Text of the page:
Eric Hart, Assistant Props master at the Public Theatre, describes how they solved the problem

For the Public Theater's 2010 production of "Bloody Bloody Andrew Jackson", the prop shop needed to make faux oil paintings. The scenic designer, Donyale Werle, wanted the set to extend all around the audience. Part of that was a "portrait gallery" of what she called "dead white guys" all around the seating.

All together, we needed 19 portraits. As the audience would be extremely close to these (they could in fact touch them if the ushers were not watching closely), we needed to instill them with adequate realism.

We printed the pictures ourselves on our large plotter and mounted them on to foam core. We then took Rosco Crystal Gel and "painted" it over top with a variety of brush strokes. When the Crystal Gel dried, it was clear, but it gave the surface texture and depth like in an actual oil painting. The way the Crystal Gel surface looked, felt, and caught the light really made the pictures seem like real oil paintings.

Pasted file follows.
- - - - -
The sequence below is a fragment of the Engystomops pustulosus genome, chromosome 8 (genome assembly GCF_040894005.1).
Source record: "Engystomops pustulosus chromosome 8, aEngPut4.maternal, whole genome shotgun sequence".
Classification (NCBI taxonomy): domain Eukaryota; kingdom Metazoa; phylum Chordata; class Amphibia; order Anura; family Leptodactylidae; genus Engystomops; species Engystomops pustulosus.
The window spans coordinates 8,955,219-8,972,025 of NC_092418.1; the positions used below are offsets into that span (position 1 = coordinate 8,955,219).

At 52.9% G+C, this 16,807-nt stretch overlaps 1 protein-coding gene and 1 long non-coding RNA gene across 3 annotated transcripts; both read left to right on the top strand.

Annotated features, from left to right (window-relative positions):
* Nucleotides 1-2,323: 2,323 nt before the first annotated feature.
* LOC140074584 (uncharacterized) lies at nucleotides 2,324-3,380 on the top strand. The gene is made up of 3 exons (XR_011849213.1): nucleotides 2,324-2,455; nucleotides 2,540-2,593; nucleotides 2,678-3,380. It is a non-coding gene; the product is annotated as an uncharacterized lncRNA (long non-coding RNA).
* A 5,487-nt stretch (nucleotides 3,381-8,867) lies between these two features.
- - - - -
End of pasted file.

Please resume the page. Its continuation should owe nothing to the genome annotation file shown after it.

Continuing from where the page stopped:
Bloody Bloody Andrew Jackson transferred to Broadway after its successful run at the Public Theatre. The portrait props were used in the Broadway production as well.


Biography: Eric Hart

Eric Hart has worked as a props artisan at companies such as the Santa Fe Opera, Actors Theatre of Louisville, and on various Broadway and off-Broadway productions. He is currently the Assistant Props Master at the Public Theater in New York City. Eric writes a blog about props at

Crystal Gel: It dries clear, but adds texture and depth to scenic material and props.